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Fashion Nightmares and Lingerie Dreams

How do you address how your child dresses?

Among other things, Project Runway host and supermodel Heidi Klum is known for her catchphrase, “You’re either ‘in’ or you’re ‘out.’” Klum’s words aptly summarize the fashion world, which is one of the most dynamic components of popular culture.

Clothing trends change so quickly and so frequently that it’s very hard to keep up. Look, for example, at the way fashion has changed over the last two decades or so. Today’s and yesterday’s young fashionistas wore incredibly different garb.

Then again, maybe it isn’t so different after all. Both eras are marked by clothes that look like they should be worn to bed, leaving onlookers to ask, “Her parents actually let her leave the house wearing that?”

In the late 1980s and early 90s, Skidz was one of the most popular brands of clothing for preteens, teens and young adults. The totally tubular attire most notably consisted of wide, straight-legged pants with a drawstring waist, which were weaved from bright color cotton fibers into loud patterns, typically plaid or striped.

Folks could tell the pants were Skidz, and not some cheap knockoff, because of the little yellow diamond on the loose butt of the breeches. The brand emblem was a car followed by skid marks, just like the street sign.

Other than their relatively expensive price in a depressed economy, the biggest gripe that parents had with Skidz was that they looked like pajama bottoms, like something a kid should wear to bed rather than to school or the mall.

The grunge rock of the mid-90s ushered in the button-down flannel shirt trend, causing parents to complain over the garment’s resemblance to pajama tops, again something that should be worn to bed rather than in public.

Now, it’s almost 20 years later, and neither Skidz nor flannels are in style any more. Yet, parents are still complaining that their children’s outfits look like something a kid should wear to bed rather than in public.

But these days, parents aren’t challenging clothes that look like pajamas. They’re challenging clothes that look like lingerie.

Camisoles, tank tops, miniskirts, short shorts, slip dresses and leggings are pretty much what’s “in” in fashion nowadays. Less fabric, tighter fits, lower necklines and waistbands—it’s hip to be bare.

Of course, this isn’t an entirely new trend. Madonna was wearing lace bras and corsets as tops back in the day. But the thing that made Madonna a maverick, before Madonna made Maverick, was that she was flouting social norms by openly wearing actual lingerie, not just clothes designed to look like lingerie, at a time when no one else was.

What was once a discrete rage against the machine is now commonplace. Today’s daughters are wearing sexy apparel because that’s all that is being worn by nearly every celebrity and because that’s all that is available in nearly every store.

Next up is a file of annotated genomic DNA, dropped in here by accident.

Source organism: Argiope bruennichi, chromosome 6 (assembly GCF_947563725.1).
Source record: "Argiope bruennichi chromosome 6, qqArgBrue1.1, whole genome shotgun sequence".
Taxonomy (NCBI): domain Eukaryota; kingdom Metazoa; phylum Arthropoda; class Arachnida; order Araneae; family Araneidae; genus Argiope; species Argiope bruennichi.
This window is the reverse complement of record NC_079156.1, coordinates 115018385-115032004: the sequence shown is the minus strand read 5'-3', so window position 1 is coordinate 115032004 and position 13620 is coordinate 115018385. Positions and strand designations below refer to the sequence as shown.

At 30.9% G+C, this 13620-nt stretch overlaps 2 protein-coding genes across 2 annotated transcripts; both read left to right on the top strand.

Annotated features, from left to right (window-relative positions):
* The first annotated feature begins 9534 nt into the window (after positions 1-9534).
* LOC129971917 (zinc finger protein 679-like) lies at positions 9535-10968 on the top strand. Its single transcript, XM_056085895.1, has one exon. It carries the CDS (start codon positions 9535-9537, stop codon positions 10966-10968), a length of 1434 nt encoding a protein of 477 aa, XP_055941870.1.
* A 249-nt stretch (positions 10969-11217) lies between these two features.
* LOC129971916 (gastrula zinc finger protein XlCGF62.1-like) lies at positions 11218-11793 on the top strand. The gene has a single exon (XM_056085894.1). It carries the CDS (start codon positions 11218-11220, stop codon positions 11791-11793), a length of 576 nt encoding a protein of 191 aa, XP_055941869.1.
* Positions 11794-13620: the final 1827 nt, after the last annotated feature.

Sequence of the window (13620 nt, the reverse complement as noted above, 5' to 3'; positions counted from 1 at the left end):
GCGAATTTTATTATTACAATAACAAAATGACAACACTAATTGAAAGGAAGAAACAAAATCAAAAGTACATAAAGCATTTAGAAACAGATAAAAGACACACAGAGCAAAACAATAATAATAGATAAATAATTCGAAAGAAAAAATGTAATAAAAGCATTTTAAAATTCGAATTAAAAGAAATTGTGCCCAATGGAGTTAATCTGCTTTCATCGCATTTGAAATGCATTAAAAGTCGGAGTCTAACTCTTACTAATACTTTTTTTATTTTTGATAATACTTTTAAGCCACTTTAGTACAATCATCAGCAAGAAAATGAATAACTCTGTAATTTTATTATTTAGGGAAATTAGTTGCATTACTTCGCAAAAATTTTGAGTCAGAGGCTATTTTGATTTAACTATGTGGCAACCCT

The T-shirts and roomy pants that their mothers used to wear every day are what daughters are now wearing to bed.

While this vacillation of day- and night-ware may be fascinating, it’s of little more than cursory interest to parents. Parents are faced with a far more practical concern: coming up with clear and meaningful guidelines to regulate what their children wear.

There is a very thin line between encouraging a fashion-forward young lady to take pride in her body and allowing her to advertise her womanly wares.

School dress codes can help parents walk that line. Because such codes are usually somewhat vague, however, and since school only accounts for a portion of a child’s day, school dress codes don’t eliminate the need for parental involvement and control.

So what exactly is a parent to do?

Unfortunately, there is no precise formula parents can use to strike a balance between self-expression and self-control. But there are some good places to start

Here is a non-exhaustive list of things you can do to address clothing issues with your child:

  • pay attention to her fashion interests and set an unambiguous family dress code that honors both her interests and your concerns;
  • teach her about body image, social perceptions and potential problems associated with risqué clothing;
  • shop with her instead of sending her out on her own;
  • remember that kids will be kids and regularly check up on how she is following your rules; and,
  • introduce her to positive role models and practice what you preach in your own wardrobe selections.

Even if your child is young and does not yet face fashion issues, it is still important to do these things for her.

A child is never too young to learn. The earlier you start teaching her about good practices, self-esteem and strong ideals, the earlier she is likely to demonstrate these things.

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